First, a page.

# Gamma Function

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The Gamma function can be thought of as an extension of the definition of the factorial \begin{align} n!=n(n-1)(n-2) \dots 2 \cdot 1 \end{align} What is the factorial of $1/2$ or the complex number $-1/2+i$? We set the stage by calculating Eulers Integral of the second kind. \begin{align} I_n:=\int_0^{\infty} t^n e^{-t} dt \end{align} Integration by parts gives us \begin{align} I_n=\underbrace{ \left[ -t^n e^{-t} \right]_0^{\infty}}_{=0} + n \int_0^{\infty} t^{n-1} e^{-t} dt=n \cdot I_{n-1} \end{align} another integration will give $I_n=n(n-1)I_{n-2}$ and so on. The last integral gives \begin{align} I_0= n \int_0^{\infty} e^{-t} dt=1 \end{align} so we have for $n \in \mathbb{N}_0$ \begin{align} \int_0^{\infty} t^n e^{-t} dt=n! \end{align} But we can also allow other values for $n$, thus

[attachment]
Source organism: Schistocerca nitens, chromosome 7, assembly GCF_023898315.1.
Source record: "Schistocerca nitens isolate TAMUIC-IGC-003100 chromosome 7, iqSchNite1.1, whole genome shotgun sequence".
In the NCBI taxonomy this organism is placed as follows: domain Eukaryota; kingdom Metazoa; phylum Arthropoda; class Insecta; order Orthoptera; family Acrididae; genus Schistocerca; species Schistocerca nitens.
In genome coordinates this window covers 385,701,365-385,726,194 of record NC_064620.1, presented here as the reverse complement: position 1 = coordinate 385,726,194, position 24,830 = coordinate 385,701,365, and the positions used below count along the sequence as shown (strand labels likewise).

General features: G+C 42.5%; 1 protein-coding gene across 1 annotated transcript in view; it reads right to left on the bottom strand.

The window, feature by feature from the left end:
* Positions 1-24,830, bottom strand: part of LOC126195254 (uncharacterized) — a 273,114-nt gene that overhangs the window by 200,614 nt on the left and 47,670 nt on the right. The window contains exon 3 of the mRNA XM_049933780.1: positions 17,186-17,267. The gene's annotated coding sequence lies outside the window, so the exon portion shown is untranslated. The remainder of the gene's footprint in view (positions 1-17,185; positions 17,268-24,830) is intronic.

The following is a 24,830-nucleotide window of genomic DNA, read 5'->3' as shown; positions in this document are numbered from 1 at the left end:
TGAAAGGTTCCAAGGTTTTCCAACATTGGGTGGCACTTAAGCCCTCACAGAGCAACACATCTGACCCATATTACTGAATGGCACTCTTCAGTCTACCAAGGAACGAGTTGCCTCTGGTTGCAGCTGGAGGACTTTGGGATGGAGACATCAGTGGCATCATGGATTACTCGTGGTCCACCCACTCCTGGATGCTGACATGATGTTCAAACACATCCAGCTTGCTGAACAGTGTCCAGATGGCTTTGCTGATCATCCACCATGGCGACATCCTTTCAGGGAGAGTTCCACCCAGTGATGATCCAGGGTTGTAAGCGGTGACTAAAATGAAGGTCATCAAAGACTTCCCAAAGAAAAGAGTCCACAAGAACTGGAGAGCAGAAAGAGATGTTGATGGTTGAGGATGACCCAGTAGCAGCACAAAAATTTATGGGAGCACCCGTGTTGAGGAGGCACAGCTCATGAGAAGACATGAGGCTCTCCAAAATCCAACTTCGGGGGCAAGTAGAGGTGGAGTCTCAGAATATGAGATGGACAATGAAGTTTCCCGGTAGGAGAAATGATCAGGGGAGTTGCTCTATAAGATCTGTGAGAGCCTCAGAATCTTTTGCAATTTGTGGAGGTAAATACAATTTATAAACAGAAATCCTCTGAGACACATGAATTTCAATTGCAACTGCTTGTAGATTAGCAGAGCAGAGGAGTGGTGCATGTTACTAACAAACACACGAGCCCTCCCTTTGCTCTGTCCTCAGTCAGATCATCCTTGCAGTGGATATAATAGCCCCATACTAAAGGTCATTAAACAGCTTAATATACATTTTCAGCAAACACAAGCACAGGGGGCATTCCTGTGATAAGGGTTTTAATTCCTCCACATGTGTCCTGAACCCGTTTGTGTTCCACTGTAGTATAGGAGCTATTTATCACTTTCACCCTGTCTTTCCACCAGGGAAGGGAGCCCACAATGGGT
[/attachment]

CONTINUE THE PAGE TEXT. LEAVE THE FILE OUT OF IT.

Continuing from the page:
we define the Gamma function $\Gamma$ for positive arguments $x \in \mathbb{R}_{\geq 0}$ \begin{align} \Gamma (x) := \int_0^{\infty} t^{x-1} e^{-t} dt \end{align} with properties \begin{align} \Gamma (x+1) &=x \Gamma (x) \hspace{1.45cm} \text{for } x \in \mathbb{C}\\ \Gamma (n+1) &=n! \hspace{2cm} \text{for } n \in \mathbb{N}_0\\ \Gamma \left( \frac{1}{2} \right) &=\sqrt{\pi} \end{align}

The Gamma function diverges for negative integers values on the real axis of $x$ and $x \rightarrow 0$.

Furhter Reading: Tilo Arens $\&$ Co - Mathematik (Spektrum Verlag)